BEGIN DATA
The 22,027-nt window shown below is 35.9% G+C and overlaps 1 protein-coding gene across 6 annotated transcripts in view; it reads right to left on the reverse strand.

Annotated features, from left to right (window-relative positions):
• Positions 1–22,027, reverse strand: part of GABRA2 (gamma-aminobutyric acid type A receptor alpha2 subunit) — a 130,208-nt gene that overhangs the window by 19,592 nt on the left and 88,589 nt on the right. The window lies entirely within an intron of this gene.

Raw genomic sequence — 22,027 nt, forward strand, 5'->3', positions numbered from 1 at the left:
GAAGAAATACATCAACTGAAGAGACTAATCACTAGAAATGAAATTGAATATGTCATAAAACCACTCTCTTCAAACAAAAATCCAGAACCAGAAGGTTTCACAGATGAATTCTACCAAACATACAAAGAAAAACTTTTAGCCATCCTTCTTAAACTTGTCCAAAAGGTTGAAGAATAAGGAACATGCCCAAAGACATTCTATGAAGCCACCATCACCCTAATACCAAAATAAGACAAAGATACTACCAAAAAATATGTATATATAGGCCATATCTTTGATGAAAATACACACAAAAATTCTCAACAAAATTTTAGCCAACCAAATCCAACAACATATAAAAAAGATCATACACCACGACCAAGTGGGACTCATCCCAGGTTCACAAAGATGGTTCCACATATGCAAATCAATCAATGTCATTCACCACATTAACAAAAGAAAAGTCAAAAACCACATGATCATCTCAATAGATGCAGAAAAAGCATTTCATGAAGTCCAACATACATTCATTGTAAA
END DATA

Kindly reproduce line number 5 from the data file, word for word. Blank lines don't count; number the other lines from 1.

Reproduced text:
GAAGAAATACATCAACTGAAGAGACTAATCACTAGAAATGAAATTGAATATGTCATAAAACCACTCTCTTCAAACAAAAATCCAGAACCAGAAGGTTTCACAGATGAATTCTACCAAACATACAAAGAAAAACTTTTAGCCATCCTTCTTAAACTTGTCCAAAAGGTTGAAGAATAAGGAACATGCCCAAAGACATTCTATGAAGCCACCATCACCCTAATACCAAAATAAGACAAAGATACTACCAAAAAATATGTATATATAGGCCATATCTTTGATGAAAATACACACAAAAATTCTCAACAAAATTTTAGCCAACCAAATCCAACAACATATAAAAAAGATCATACACCACGACCAAGTGGGACTCATCCCAGGTTCACAAAGATGGTTCCACATATGCAAATCAATCAATGTCATTCACCACATTAACAAAAGAAAAGTCAAAAACCACATGATCATCTCAATAGATGCAGAAAAAGCATTTCATGAAGTCCAACATACATTCATTGTAAA